How do you make Real Italian pasta dishes? -GM
Here is a real italian pasta dish http://www.food52.com/recipes...
Here are some tips I always follow:
1- always salt the pasta water before adding the noodles. The water should taste like the ocean.
2- Just before draining the noodles, save some of the salty starchy pasta water. I save about a cup.
3- Pull noodles just short of al dente and finish the cooking of the noodles in your sauce - this allows for maximum flavor absorption
4 - Toss your noodle/sauce mixture with some of the pasta water - I start with a quarter cup at a time - until you get your desired consistency
5 - Finish your dish with some grated parmiggiano reggiano and/or pecorino Romano
pierino is a trusted source on General Cooking and Tough Love.
This is a huge can of worms. In Italy there are more than 2,000 recognized pasta shapes, some rolled, some extruded, and all distinctly regional. There is no national Italian cuisine. The whole country is really fractious on the whole topic. It's better to begin by thinking about what flavors you like. For imported Italian pasta I highly recommend the brand Rustichella D'Abruzzo.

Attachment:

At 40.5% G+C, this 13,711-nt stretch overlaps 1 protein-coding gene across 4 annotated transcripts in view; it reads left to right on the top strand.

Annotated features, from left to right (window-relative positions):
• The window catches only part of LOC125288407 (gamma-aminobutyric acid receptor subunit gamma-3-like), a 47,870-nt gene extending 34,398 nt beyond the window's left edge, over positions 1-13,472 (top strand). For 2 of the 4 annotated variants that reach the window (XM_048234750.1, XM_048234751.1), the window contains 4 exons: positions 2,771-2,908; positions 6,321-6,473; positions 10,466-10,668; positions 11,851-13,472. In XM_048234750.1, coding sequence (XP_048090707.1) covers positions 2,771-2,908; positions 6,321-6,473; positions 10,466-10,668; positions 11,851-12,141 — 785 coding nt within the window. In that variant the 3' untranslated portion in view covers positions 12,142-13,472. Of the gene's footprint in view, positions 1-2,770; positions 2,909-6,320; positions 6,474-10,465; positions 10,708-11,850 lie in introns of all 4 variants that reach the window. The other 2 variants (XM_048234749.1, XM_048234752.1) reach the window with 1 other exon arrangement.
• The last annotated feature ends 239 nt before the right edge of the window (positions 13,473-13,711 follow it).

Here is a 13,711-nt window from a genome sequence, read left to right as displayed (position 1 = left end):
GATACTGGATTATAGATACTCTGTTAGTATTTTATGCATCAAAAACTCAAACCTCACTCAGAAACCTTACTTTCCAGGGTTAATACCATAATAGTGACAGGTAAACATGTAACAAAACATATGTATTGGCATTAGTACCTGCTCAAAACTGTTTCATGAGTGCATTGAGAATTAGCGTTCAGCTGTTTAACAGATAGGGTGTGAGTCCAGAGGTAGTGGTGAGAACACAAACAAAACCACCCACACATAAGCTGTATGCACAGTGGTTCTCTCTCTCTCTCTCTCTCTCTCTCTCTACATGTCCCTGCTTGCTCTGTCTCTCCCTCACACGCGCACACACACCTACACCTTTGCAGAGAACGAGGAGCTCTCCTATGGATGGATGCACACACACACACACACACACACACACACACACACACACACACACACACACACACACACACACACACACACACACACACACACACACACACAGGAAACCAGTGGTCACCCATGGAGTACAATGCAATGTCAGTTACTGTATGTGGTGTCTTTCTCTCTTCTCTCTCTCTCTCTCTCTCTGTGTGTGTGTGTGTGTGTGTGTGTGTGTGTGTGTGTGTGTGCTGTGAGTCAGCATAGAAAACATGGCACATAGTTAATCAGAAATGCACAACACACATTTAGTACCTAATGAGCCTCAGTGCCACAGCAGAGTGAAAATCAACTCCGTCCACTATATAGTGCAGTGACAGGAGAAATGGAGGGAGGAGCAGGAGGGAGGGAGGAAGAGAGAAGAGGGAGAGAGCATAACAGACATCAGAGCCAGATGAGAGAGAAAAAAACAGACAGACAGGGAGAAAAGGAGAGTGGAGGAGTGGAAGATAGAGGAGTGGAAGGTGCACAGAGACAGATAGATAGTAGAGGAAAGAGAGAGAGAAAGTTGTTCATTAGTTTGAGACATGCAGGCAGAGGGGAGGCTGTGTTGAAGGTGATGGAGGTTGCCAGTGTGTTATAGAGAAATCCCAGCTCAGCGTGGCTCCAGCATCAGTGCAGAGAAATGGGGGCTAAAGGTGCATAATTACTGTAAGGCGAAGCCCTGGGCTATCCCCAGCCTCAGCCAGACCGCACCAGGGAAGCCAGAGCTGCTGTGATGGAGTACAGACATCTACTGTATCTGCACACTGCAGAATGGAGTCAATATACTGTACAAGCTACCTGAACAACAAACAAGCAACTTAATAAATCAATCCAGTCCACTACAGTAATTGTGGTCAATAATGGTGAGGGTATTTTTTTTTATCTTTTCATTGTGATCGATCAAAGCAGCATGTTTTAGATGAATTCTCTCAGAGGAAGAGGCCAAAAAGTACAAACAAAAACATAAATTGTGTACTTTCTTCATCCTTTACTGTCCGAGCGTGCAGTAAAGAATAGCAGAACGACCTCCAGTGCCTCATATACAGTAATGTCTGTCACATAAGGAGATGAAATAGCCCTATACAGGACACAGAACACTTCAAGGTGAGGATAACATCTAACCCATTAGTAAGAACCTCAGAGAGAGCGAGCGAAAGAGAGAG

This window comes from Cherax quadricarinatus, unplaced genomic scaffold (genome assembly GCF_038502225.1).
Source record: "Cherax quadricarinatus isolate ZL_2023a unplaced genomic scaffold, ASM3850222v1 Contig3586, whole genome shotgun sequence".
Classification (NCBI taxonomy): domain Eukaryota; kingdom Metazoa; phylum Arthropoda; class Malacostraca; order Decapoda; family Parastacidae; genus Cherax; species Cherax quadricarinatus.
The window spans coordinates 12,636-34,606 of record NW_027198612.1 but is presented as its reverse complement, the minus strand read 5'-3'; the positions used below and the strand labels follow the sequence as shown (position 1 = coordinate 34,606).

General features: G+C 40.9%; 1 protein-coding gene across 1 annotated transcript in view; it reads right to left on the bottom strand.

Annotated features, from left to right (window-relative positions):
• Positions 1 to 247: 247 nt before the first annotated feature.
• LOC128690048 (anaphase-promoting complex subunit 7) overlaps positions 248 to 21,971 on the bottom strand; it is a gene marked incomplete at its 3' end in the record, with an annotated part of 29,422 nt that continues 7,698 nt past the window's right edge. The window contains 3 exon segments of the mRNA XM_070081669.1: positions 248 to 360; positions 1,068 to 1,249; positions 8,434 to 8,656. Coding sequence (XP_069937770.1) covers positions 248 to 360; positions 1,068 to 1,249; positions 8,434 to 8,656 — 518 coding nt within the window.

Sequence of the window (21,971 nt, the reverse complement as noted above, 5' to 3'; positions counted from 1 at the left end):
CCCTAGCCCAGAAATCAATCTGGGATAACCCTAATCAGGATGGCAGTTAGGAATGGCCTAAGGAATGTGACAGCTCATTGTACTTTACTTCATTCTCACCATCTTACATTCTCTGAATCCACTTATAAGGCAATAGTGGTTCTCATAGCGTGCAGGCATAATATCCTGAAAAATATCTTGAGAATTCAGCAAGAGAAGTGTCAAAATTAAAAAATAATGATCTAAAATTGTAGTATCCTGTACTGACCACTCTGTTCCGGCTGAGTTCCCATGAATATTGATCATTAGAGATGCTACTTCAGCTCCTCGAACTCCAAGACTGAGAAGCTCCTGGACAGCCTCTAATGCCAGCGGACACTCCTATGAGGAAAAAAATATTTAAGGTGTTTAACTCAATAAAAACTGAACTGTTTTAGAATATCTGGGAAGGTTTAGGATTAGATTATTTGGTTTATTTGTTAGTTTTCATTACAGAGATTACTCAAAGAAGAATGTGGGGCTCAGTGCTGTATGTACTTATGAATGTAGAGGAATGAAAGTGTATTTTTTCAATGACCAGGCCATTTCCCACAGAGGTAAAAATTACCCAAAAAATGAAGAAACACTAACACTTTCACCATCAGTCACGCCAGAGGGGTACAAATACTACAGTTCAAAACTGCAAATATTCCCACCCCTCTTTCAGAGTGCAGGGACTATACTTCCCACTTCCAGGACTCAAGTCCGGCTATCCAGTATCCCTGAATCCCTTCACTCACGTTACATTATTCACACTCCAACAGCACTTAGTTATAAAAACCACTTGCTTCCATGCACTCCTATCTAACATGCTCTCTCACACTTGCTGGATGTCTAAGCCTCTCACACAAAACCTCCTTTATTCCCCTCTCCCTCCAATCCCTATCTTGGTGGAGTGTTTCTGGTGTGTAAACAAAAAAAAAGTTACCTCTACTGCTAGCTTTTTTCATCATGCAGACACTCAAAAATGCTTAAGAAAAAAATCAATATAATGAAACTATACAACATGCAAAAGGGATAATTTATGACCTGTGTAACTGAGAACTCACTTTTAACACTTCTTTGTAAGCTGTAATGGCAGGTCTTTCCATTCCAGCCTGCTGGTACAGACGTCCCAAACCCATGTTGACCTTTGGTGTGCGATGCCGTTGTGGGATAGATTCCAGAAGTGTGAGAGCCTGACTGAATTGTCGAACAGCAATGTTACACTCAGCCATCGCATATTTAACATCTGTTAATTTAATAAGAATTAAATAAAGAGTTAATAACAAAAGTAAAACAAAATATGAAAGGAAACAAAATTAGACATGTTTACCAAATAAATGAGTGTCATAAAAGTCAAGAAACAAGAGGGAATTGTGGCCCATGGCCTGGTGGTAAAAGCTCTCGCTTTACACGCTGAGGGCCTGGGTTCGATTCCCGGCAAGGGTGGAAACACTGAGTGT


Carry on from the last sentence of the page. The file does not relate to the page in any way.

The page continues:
Cynthia is a trusted source on Bread/Baking.
Rustichella d'abruzzo is the bomb.
June is a trusted source on General Cooking.
And so are Martelli, and Setaro and Spinosi, and several other artisan pasta makers whose pastas are imported by shopkeepers in the know.
But the question is a multi-edged sword, and waaaay too broad to answer easily.
Rachael is a trusted home cook.
I agree with ChefJune that the question (and answers!) are very broad. I always fall back on Marcella Hazen's Classics of Italian Cooking. My copy is comfortably smattered with tomato sauce and butter and olive oil. She does a good job of walking you through the basics - how to make pasta and risotto and all things delicious. Carbonara.....mmmmmmm
Italian cooking is often quite simple. After cooking the pasta al dente in salted water, don't make too complicated a sauce. Using about four/five or maximum six ingredients, such as well-cooked tomatoes, olive oil, basil, and garlic, you will approximate an Italian dish. This could have chopped meat or onion, but not bell peppers! Try butter, lemon, garlic, and sage. Or sauteed eggplant, tomato, olive oil, and garlic. Can top with grated parmigiano. High quality and few ingredients are authentic!
Please enter a valid email address.
Well played. You deserve a cookie.
A little pot of rice with big, transformational power
Herby Basmati Rice
Need Some Stress Relief?
Finally—Storage Containers That Look Nice
A Living Room, Rearranged
$50 and Under (High Five!)
prevented successful signup:
We'll never post anything without your permission.
prevented successful login:
Thanks for signing up!
Connect with us to get more Food52!
Get the recipes and features that have us talking, plus first dibs on events and limited-batch products.
(Oh, and $10 off your order of $50 or more in the Food52 Shop, too.)